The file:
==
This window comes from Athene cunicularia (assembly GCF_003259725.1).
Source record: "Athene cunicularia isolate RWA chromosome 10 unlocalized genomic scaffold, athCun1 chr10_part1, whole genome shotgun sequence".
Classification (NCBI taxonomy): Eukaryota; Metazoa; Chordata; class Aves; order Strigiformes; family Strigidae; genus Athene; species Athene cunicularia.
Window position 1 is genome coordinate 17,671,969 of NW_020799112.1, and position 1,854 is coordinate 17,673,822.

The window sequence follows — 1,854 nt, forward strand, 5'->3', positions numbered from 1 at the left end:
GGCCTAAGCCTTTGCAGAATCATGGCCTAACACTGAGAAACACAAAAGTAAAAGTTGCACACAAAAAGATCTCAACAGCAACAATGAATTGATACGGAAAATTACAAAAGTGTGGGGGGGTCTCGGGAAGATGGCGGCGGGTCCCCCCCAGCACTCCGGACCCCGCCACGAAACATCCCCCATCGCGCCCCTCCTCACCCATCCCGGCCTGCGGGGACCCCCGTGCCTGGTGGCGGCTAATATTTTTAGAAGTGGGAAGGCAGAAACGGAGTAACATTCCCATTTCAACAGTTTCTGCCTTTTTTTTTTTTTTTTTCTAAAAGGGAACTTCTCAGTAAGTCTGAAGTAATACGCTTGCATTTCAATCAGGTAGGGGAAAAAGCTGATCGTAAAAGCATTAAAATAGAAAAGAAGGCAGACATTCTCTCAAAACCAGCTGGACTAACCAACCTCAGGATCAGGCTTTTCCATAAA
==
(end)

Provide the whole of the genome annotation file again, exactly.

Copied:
This window comes from Athene cunicularia (assembly GCF_003259725.1).
Source record: "Athene cunicularia isolate RWA chromosome 10 unlocalized genomic scaffold, athCun1 chr10_part1, whole genome shotgun sequence".
Classification (NCBI taxonomy): Eukaryota; Metazoa; Chordata; class Aves; order Strigiformes; family Strigidae; genus Athene; species Athene cunicularia.
Window position 1 is genome coordinate 17,671,969 of NW_020799112.1, and position 1,854 is coordinate 17,673,822.

The window sequence follows — 1,854 nt, forward strand, 5'->3', positions numbered from 1 at the left end:
GGCCTAAGCCTTTGCAGAATCATGGCCTAACACTGAGAAACACAAAAGTAAAAGTTGCACACAAAAAGATCTCAACAGCAACAATGAATTGATACGGAAAATTACAAAAGTGTGGGGGGGTCTCGGGAAGATGGCGGCGGGTCCCCCCCAGCACTCCGGACCCCGCCACGAAACATCCCCCATCGCGCCCCTCCTCACCCATCCCGGCCTGCGGGGACCCCCGTGCCTGGTGGCGGCTAATATTTTTAGAAGTGGGAAGGCAGAAACGGAGTAACATTCCCATTTCAACAGTTTCTGCCTTTTTTTTTTTTTTTTTCTAAAAGGGAACTTCTCAGTAAGTCTGAAGTAATACGCTTGCATTTCAATCAGGTAGGGGAAAAAGCTGATCGTAAAAGCATTAAAATAGAAAAGAAGGCAGACATTCTCTCAAAACCAGCTGGACTAACCAACCTCAGGATCAGGCTTTTCCATAAA